AgronomyIrrigationAlberta Research Project Looks Into Sustainable Potato Field Prep

Alberta Research Project Looks Into Sustainable Potato Field Prep


A new research project at Alberta’s Lethbridge College is looking into sustainable fall bedding practices for potato production, a May 19 news release said. Rezvan Karimi, research scientist in the Mueller Irrigation Group, is heading the three-year, $446,500 project which is funded by Results Driven Agriculture Research (RDAR).

The release noted traditionally potato growers prep their potato beds in late fall for the following spring. And while the process has its benefits, it also creates concerns, including loss of soil fertility, crop nutrient availability and an increase in greenhouse gas emissions.

“When producers prepare to bed in the fall and apply fertilizer, there is a big lag time between nutrient application and crop uptake,” Karimi said in the release. “During the winter, we have soil erosion, especially in the Lethbridge area where we have strong chinook winds, which blow off the topsoil and the fertilizer, so that will decrease the nutrient use efficiency. We also see nutrient loss through nitrous oxide emissions from the soil.”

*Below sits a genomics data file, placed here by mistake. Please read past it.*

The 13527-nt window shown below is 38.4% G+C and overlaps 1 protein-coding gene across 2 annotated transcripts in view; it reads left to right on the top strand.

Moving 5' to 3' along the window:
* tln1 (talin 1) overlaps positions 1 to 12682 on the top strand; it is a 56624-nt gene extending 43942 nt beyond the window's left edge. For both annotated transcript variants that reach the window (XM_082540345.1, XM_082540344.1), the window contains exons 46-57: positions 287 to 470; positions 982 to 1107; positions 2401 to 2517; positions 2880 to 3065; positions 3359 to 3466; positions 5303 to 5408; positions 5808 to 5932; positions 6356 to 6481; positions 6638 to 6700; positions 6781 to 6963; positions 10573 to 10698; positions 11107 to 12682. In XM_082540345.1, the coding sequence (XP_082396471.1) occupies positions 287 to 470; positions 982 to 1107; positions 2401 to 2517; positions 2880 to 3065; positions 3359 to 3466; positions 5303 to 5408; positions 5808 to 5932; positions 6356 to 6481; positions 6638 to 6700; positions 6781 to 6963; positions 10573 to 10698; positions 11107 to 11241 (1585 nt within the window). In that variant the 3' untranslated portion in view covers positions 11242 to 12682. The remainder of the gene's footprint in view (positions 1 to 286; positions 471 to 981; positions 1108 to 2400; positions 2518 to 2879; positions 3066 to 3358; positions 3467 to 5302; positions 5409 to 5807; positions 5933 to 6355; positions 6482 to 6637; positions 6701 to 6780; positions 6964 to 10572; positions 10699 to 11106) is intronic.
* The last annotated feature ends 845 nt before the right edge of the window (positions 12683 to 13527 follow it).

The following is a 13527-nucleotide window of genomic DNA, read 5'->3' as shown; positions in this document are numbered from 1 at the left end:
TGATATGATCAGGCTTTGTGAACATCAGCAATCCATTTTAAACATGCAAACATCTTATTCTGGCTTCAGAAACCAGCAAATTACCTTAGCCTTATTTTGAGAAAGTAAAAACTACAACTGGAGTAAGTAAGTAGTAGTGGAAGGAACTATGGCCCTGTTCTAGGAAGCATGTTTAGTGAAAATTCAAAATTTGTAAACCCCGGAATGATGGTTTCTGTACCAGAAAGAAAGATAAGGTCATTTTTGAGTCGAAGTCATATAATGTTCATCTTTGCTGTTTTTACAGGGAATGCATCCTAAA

The project will see Karimi’s team test three different bedding formations including a traditional fall bedding, a spring bedding after having winter cover crop and a spring bedding with no winter cover crop. Each will be tested to see the yield effect, soil nutrient levels and nitrous oxide emissions, the release said. The testing will take place at Lethbridge College’s irrigation research and demonstration farm.

“Regenerative agriculture practices have the potential to help Alberta potato producers increase their yields, and nutrient use efficiency while decreasing GHG emissions,” Clinton Dobson, RDAR research director, said in the release.

The release noted as nitrous oxide emissions are directly tied to the moisture level of the soil, the study will also look at irrigation levels, with an aim to maximize available nutrients for crops while reducing emissions.

“Some farmers over-apply irrigation, adding more water than is needed for the crop,” Karimi said. “We already know irrigated agriculture increases nitrous oxide emissions due to increases in soil moisture availability and decrease of aeration, so we will test how just a 20 per cent over-apply of irrigation or a 20 per cent under-apply of irrigation than the optimal amount needed will affect the emissions.”

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